This is a live NBC radio broadcast from Carnegie Hall, made on 28 March 1953, its source being a “recording from the private collection of Christophe Pizzutti”. As such, it inevitably invites comparison with the RCA recording made with the same forces, in the same venue, begun only three days later on 30 March and completed over 31 March and 2 April. Pristine have also produced an “ambient stereo” remastering of the RCA recording which I have not yet heard, but which they claim “ is the extraction of the natural reverberation as captured in the original recording and the opening of this out onto a stereo soundfield.” I should like to hear that, too, but note that Pristine concede that no modern remastering can address the main shortcoming of the RCA recording, which is that the soloists are placed too far back. The remedying of that defect, conveniently, is the main virtue of this live broadcast – but that comes at a price, which is a prominent hiss. The slightly dull ambience of the RCA version, even in its sharpened up 1998 incarnation (in a 2 CD BMG classics set with the “Choral Symphony”) is certainly easier on the ear but orchestral details are submerged and the solo voices less immediate. The disciplined but impassioned chorus emerge intact in both recordings and both convey not only the greatness of the work itself but the supremacy and conviction of Toscanini as its supreme interpreter.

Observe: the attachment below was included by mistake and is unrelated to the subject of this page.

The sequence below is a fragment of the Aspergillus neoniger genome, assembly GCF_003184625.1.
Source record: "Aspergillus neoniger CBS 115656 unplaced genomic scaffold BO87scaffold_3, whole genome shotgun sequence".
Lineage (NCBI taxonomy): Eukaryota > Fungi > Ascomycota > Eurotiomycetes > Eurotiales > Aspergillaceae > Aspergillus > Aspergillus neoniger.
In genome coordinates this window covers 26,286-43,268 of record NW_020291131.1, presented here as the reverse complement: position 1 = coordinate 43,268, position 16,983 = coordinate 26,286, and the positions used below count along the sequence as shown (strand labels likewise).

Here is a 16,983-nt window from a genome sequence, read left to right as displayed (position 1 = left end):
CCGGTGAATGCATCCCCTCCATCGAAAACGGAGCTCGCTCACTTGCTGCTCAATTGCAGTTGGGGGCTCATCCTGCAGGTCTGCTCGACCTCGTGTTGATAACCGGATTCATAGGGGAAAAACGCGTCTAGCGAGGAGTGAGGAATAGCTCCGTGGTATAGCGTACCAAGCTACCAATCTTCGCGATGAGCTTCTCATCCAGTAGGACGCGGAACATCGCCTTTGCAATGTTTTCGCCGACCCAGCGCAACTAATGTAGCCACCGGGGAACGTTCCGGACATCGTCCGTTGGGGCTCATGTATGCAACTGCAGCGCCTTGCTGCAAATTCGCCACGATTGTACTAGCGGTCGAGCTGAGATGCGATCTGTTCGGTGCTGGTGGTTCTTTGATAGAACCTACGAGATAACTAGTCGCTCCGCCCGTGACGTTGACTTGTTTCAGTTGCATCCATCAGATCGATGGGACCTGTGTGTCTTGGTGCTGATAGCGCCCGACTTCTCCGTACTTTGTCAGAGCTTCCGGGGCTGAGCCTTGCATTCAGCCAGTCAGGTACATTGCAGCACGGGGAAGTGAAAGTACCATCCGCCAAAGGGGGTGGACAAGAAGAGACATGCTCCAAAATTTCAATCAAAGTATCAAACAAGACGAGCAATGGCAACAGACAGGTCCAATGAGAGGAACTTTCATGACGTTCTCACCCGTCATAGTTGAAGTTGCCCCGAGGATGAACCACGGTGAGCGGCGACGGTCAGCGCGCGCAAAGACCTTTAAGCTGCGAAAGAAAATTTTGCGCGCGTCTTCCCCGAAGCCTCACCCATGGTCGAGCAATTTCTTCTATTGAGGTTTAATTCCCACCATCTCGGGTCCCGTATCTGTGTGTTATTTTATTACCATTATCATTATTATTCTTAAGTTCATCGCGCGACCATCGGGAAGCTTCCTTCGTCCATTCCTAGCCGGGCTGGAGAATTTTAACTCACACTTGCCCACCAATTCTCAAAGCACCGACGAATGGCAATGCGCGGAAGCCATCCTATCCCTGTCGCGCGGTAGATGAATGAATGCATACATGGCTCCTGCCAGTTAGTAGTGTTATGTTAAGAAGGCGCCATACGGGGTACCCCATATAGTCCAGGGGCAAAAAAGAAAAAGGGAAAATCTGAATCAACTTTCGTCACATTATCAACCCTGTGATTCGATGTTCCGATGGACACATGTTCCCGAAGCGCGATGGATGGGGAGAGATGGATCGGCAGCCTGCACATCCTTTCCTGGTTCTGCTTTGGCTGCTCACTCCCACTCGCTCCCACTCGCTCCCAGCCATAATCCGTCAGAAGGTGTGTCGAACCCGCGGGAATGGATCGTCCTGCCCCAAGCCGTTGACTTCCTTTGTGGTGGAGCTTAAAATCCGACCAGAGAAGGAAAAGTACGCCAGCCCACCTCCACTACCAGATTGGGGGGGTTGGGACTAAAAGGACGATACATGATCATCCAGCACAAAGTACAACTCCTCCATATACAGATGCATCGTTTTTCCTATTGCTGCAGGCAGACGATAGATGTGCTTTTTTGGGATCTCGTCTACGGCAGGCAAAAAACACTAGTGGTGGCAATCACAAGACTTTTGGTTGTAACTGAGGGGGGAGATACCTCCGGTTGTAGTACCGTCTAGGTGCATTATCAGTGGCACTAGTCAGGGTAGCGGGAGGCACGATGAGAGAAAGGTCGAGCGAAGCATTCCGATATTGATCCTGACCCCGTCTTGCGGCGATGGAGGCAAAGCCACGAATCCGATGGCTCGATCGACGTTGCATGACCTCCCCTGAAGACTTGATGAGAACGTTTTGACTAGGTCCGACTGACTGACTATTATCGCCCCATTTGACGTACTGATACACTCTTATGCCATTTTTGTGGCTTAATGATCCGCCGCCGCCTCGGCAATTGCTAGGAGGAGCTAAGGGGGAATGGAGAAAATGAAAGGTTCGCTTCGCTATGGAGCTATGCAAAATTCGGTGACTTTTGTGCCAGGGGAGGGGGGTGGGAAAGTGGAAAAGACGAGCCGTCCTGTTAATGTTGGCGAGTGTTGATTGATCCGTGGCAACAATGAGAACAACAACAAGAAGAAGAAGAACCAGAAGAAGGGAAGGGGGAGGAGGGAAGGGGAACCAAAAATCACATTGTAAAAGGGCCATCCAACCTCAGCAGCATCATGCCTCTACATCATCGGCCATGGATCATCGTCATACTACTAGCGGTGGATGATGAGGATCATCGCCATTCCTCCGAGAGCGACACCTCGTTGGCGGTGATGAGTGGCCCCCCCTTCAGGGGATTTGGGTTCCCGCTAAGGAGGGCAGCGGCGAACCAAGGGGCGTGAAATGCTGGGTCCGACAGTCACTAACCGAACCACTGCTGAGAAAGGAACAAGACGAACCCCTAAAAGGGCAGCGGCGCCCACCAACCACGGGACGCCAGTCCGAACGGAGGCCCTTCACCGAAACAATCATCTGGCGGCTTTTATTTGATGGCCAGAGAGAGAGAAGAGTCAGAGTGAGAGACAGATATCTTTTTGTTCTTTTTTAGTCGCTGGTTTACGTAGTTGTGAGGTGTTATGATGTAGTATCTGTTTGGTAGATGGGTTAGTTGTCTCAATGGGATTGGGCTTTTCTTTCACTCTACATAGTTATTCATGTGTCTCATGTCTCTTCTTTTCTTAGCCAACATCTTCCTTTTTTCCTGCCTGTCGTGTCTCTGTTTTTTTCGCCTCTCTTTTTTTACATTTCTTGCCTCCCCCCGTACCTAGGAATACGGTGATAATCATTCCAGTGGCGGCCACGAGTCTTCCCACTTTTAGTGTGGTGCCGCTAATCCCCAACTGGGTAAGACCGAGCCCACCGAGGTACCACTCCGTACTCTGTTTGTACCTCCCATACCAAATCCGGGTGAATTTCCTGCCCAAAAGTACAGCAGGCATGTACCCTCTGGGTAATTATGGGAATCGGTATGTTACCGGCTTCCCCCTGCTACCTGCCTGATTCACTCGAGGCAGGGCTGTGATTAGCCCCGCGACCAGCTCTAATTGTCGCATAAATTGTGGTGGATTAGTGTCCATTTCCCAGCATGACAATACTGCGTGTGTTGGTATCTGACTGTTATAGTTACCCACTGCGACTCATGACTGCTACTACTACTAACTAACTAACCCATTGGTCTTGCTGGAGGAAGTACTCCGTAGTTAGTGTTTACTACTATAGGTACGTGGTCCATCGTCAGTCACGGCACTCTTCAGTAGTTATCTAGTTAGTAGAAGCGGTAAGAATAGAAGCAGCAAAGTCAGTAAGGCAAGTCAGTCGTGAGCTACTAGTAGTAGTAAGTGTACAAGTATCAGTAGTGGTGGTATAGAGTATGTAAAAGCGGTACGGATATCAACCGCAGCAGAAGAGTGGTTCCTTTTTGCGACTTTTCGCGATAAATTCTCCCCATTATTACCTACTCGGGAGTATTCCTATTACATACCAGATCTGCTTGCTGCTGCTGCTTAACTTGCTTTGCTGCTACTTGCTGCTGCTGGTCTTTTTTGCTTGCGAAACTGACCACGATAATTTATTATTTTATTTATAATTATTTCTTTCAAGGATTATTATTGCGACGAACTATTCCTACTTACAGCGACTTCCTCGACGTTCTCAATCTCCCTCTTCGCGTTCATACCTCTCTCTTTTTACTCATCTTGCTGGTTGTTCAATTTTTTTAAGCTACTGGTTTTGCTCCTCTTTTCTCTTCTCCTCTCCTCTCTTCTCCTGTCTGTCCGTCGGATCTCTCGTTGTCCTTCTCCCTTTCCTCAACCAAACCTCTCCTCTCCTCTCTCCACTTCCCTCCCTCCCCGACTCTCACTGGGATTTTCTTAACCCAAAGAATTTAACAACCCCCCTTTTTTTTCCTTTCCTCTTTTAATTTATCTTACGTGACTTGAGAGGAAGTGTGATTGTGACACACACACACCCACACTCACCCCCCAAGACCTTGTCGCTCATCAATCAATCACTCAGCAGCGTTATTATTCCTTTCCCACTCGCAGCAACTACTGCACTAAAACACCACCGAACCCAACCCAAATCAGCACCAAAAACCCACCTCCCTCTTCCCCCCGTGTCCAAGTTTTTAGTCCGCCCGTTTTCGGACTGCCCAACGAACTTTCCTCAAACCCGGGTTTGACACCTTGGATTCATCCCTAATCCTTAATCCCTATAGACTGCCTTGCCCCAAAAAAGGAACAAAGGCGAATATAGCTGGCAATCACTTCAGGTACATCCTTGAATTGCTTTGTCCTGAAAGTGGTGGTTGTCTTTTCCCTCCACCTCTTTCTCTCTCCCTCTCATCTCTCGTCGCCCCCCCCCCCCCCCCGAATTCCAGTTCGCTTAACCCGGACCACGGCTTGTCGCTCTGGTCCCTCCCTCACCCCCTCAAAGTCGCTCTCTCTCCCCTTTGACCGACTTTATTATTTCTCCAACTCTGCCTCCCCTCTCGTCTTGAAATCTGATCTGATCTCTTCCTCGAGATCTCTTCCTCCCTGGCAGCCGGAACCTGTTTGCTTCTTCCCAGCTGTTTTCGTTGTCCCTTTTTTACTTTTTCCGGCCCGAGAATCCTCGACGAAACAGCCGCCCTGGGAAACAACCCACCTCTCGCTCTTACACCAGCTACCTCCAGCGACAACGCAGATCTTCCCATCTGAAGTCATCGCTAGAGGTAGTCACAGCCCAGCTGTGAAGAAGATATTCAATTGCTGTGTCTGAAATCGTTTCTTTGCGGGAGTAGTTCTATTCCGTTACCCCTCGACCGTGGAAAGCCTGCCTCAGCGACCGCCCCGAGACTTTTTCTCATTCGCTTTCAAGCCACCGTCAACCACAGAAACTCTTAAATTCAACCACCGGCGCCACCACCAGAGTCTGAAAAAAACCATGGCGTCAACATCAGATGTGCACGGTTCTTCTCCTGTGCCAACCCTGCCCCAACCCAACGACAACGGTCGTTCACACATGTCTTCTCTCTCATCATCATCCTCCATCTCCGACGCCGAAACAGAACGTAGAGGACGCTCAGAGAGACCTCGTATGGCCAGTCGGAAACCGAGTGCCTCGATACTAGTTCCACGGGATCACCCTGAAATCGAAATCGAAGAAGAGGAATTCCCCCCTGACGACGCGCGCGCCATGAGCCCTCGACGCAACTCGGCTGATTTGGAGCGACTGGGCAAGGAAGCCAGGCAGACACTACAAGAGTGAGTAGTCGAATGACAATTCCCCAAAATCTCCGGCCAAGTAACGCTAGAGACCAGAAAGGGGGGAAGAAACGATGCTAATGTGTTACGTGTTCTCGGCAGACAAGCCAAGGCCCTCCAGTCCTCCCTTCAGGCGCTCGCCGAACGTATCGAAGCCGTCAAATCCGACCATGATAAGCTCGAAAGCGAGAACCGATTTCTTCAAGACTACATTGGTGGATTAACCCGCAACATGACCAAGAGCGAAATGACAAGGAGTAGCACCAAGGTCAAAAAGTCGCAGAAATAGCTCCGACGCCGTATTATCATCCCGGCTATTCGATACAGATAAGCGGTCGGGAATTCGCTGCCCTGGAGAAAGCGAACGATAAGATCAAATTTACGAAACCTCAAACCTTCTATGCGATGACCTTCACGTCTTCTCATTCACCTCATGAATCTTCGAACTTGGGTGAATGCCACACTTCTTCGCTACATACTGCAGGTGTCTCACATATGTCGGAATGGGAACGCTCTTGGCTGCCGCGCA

The radio announcements and audience applause have been edited in order to fit CD duration limit and one peculiarity is noted: “An organ malfunction during the Kyrie rendered it inoperable for the rest of the performance.” This results in some diminution in the heft of the continuo but it is scarcely noticeable except just before the return to the main subject of the “Kyrie”, otherwise the double-basses carry the burden adequately and I really don’t think it should be a factor.